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Re: On equivalence of tidy/untidy (was: Re: Reopening tidy/untidy decision)

From: Frank Manola <fmanola@mitre.org>
Date: Mon, 30 Sep 2002 21:11:59 -0400
Message-ID: <3D98F65F.1090804@mitre.org>
To: Sergey Melnik <melnik@db.stanford.edu>
CC: Brian McBride <bwm@hplb.hpl.hp.com>, Patrick Stickler <patrick.stickler@nokia.com>, w3c-rdfcore-wg@w3.org, ext Eric Miller <em@w3.org>

Sergey Melnik wrote:

> Summary: it seems that tidy/untidy is an implementation detail...


I don't think your "tidy/untidy" distinction is the one we're talking 
about.  More below.

> Frank Manola wrote:
>> Sergey--
>> I'd like to see some further discussion of points (a) and (3) you're 
>> making here, since I think that, while they are key points, I don't 
>> feel that they are entirely "substantiated" (at least not yet to my 
>> satisfaction), and I'd like some more details.  So adding this stuff 
>> to the document is great. I don't feel the same about point (b) 
>> because I agree with it, but I don't think it matters that much.  I 
>> don't think anyone has claimed that, via specifying a datatype like 
>> integer for a value, you are going to capture all the application 
>> semantics that are associated with the use of that value in a 
>> property, and hence automatically forbid things like comparing ages 
>> and shoe sizes.
> My impression was that key arguments for untidiness built on the 
> assumption that using strings as ranges of properties such as dc:Creator 
> or :age was inacceptable, and had to be effectively forbidden by 
> treating untyped literals as a kind of labeled existential variables.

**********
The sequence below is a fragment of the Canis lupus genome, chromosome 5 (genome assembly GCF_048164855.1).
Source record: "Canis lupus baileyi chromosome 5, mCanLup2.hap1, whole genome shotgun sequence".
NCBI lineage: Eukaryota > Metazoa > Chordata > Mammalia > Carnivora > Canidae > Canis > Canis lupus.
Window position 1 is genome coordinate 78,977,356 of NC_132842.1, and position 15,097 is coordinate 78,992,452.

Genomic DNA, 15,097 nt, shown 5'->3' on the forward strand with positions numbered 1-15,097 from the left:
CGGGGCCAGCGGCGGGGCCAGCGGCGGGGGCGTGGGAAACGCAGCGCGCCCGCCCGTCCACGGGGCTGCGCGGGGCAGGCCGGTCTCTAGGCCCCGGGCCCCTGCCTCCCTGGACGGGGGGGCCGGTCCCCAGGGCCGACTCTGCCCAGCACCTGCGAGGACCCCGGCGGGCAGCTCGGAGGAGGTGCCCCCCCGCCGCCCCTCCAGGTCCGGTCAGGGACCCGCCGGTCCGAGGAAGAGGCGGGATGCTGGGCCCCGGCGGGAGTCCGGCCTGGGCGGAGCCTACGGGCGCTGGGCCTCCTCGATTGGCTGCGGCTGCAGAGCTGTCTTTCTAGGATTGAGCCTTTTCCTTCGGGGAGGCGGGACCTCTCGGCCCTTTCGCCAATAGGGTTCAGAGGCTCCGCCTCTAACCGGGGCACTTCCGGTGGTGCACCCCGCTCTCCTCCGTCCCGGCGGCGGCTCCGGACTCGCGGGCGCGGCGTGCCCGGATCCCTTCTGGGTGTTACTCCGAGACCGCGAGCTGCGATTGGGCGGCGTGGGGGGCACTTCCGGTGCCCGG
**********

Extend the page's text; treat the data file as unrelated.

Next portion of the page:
> All I wanted to clarify is that doing so simply elevates the problem of 
> heterogeneity one level higher, and does not help applications to 
> interoperate.

I believe that some of Patrick's arguments in favor of untidiness tended 
to go too far in this direction, but I think your argument here is too 
"binary".  That is, it seems to say that providing *some* additional 
information in the form of a datatype doesn't help interoperability; 
you must either provide *all* the semantics (a never-ending task), or 
you do no good.  I don't agree with this.  While the information that a 
given literal value is intended to be an integer doesn't help me 
distinguish between an integer age value and an integer shoesize value 
(ignoring the property names in this case), it *does* tell the 
application that you intend for the value to be operated on in certain 
ways (based on the semantics of the integer datatype) as opposed to 
others, information that wouldn't be available if you just gave the 
application a string.  Strings can be useful too, of course, and 
applications can be designed to interpret them as integers.  The point 
is simply that a datatype provides added information as to your intent. 
  However, this doesn't really get at the key issue.  See below.

>> If you want to go to additional lengths to further specify the types 
>> (like defining types for age and shoe size, as some people would do),